3 Methods for Late Season Hunting | Great Days Outdoors

Unconventional and offbeat methods may be worth a try to tag a late season buck.

Certain deer hunting tactics that were once thought bizarre are regularly used today. Hunting from an elevated platform in a tree was unheard of in the 1950s and 60s. Today, a majority of deer hunters wouldn’t hunt any other way. Many hunters use a portable climbing stand, ladder, and tower blind to hunt deer.

And what about clanging a set of old deer antlers together to call in a buck? Back in our granddad’s day, hunters would have thought you were crazy to try something like that. Yet rattling and calling deer are commonplace today.

Going outside the box or against the norm of standard hunting tactics may seem strange at first. Unusual tactics may be the ticket to filling a slot on the empty buck tag. And while many deer hunters may be stuck in a rut, a few pioneering souls could be feasting on venison by season’s end. Try out these three methods for late season hunting success.


Methods for Late Season Hunting include moving your tree stand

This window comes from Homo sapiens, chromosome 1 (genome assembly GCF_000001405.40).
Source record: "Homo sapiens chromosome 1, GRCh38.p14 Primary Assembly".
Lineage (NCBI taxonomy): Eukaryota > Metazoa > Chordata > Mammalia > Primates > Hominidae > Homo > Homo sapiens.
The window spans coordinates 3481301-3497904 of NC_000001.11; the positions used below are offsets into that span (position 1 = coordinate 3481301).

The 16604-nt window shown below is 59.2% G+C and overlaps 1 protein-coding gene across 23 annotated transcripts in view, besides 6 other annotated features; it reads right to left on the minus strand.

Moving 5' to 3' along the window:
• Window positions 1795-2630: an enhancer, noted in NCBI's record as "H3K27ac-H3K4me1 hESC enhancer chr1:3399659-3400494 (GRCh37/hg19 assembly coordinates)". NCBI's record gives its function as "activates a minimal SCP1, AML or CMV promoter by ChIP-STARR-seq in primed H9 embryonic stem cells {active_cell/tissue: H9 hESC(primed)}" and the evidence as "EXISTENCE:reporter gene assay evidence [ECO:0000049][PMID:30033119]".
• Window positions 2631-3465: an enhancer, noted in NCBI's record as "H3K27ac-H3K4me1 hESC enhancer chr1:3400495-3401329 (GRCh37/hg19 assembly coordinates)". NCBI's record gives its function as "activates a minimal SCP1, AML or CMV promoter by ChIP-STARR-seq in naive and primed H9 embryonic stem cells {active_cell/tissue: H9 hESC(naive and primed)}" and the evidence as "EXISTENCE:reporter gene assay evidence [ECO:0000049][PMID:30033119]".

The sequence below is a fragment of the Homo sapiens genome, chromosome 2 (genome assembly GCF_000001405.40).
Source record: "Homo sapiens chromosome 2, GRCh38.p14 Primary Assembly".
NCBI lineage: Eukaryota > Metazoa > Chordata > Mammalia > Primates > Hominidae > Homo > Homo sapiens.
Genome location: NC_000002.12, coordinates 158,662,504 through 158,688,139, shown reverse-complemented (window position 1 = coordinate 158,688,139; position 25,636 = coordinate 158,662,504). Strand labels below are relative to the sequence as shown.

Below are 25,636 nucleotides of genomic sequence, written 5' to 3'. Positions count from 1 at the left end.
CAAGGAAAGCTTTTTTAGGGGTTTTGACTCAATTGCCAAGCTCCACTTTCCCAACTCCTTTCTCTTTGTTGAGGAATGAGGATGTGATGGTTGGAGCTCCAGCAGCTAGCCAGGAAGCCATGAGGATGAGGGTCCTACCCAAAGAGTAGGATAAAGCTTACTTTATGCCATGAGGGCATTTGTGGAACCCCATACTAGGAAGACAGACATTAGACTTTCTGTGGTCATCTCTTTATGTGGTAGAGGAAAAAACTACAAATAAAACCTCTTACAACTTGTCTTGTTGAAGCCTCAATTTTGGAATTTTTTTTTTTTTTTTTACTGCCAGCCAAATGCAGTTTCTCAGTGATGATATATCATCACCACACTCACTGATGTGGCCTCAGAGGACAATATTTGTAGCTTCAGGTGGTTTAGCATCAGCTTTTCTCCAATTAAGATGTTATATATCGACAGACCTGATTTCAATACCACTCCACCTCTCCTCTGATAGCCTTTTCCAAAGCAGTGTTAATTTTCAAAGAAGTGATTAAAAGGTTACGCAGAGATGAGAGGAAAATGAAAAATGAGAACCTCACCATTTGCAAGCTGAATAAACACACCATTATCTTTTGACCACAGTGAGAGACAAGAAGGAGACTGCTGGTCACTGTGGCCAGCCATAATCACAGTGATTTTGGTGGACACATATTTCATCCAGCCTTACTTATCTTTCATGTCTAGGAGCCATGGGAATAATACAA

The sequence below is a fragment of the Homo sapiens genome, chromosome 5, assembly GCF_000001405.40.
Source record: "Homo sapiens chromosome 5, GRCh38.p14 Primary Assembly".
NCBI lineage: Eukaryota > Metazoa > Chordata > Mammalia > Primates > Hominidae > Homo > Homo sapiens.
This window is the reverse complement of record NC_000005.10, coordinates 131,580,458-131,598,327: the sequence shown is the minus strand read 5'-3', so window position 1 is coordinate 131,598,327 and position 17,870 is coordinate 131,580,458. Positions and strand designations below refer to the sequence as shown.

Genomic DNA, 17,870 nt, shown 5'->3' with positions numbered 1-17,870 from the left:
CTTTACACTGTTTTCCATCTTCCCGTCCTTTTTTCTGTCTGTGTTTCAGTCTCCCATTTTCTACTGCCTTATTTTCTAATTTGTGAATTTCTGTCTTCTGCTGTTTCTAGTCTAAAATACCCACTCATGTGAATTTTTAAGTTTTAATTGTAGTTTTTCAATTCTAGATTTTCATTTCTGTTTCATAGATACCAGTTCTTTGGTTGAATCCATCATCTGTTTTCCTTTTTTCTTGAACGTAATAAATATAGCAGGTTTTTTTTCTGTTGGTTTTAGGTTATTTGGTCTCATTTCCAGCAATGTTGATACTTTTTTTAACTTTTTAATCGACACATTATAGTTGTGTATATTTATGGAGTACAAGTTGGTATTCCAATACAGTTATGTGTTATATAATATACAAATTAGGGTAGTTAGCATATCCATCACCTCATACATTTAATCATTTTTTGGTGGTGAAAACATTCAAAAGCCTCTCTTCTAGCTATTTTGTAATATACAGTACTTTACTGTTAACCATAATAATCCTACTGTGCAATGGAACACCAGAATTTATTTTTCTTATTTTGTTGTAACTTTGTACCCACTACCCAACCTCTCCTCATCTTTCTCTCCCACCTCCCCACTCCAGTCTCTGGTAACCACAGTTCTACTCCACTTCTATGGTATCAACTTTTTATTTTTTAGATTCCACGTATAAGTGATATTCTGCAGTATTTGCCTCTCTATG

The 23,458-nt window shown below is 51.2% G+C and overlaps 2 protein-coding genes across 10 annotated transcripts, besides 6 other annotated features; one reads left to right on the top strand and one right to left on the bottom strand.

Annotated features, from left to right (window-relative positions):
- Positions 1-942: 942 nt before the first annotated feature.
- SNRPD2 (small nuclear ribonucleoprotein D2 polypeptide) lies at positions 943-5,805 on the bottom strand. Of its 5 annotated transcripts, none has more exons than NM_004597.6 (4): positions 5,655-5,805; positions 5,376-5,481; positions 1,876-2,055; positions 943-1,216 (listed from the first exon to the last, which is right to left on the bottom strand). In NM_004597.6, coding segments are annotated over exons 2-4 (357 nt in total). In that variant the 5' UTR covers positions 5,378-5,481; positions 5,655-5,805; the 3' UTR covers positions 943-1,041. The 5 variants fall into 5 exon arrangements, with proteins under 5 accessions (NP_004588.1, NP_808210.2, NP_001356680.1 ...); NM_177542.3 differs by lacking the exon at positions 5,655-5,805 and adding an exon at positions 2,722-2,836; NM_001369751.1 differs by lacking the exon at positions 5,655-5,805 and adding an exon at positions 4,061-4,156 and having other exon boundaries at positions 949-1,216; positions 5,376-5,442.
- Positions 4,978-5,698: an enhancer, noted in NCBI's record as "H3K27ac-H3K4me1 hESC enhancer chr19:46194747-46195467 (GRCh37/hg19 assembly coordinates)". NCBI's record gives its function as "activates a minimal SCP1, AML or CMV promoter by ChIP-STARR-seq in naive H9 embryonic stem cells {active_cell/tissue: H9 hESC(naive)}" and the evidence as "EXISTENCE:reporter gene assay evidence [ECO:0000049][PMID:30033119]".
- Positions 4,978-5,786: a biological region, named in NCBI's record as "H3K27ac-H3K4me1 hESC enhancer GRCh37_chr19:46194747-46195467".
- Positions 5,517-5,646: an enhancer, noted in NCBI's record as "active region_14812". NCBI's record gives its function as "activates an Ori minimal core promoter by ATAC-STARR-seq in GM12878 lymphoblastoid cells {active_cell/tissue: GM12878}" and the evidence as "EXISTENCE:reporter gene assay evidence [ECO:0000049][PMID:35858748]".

This photo was taken by Charles Johnson.




Method 1: Stay On the Move with Stand Locations

During the late season, deer (especially bucks) have patterned every hunter entering the woods. The deer know the game plan better than the hunter. A change in stand location is a step in the right direction. That old oak tree hasn’t moved a millimeter all season. A change of scenery is on the horizon.

Also, don’t pay attention to the game clock. While many deer chasers are headed in well before noon for lunch and a nap, you’re still in the game and ready to score. Stay in your stand a little longer and the hunters back at camp may just hear you cheering.

“Stay in your stand a little longer and the hunters back at camp may just hear you cheering.”

“By the late season I’ll sit in my stand until around 1:30,” comments Gene Irvin of Talladega, Ala. “I want to be in the stand when the other hunters are headed into lunch.”